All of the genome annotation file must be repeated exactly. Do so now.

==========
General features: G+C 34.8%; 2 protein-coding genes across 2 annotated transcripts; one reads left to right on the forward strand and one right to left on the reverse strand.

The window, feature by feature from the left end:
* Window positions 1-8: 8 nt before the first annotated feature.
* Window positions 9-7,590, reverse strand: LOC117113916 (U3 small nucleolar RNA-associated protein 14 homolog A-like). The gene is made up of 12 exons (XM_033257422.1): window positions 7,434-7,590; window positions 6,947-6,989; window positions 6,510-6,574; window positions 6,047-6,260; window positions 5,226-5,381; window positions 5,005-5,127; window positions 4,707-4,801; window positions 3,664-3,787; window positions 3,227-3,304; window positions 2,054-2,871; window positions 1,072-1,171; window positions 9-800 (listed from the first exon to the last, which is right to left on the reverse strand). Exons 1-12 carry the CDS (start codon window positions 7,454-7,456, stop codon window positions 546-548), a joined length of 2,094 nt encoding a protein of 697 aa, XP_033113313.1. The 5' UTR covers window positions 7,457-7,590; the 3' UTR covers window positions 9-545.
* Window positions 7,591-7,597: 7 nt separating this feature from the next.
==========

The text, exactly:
General features: G+C 34.8%; 2 protein-coding genes across 2 annotated transcripts; one reads left to right on the forward strand and one right to left on the reverse strand.

The window, feature by feature from the left end:
* Window positions 1-8: 8 nt before the first annotated feature.
* Window positions 9-7,590, reverse strand: LOC117113916 (U3 small nucleolar RNA-associated protein 14 homolog A-like). The gene is made up of 12 exons (XM_033257422.1): window positions 7,434-7,590; window positions 6,947-6,989; window positions 6,510-6,574; window positions 6,047-6,260; window positions 5,226-5,381; window positions 5,005-5,127; window positions 4,707-4,801; window positions 3,664-3,787; window positions 3,227-3,304; window positions 2,054-2,871; window positions 1,072-1,171; window positions 9-800 (listed from the first exon to the last, which is right to left on the reverse strand). Exons 1-12 carry the CDS (start codon window positions 7,454-7,456, stop codon window positions 546-548), a joined length of 2,094 nt encoding a protein of 697 aa, XP_033113313.1. The 5' UTR covers window positions 7,457-7,590; the 3' UTR covers window positions 9-545.
* Window positions 7,591-7,597: 7 nt separating this feature from the next.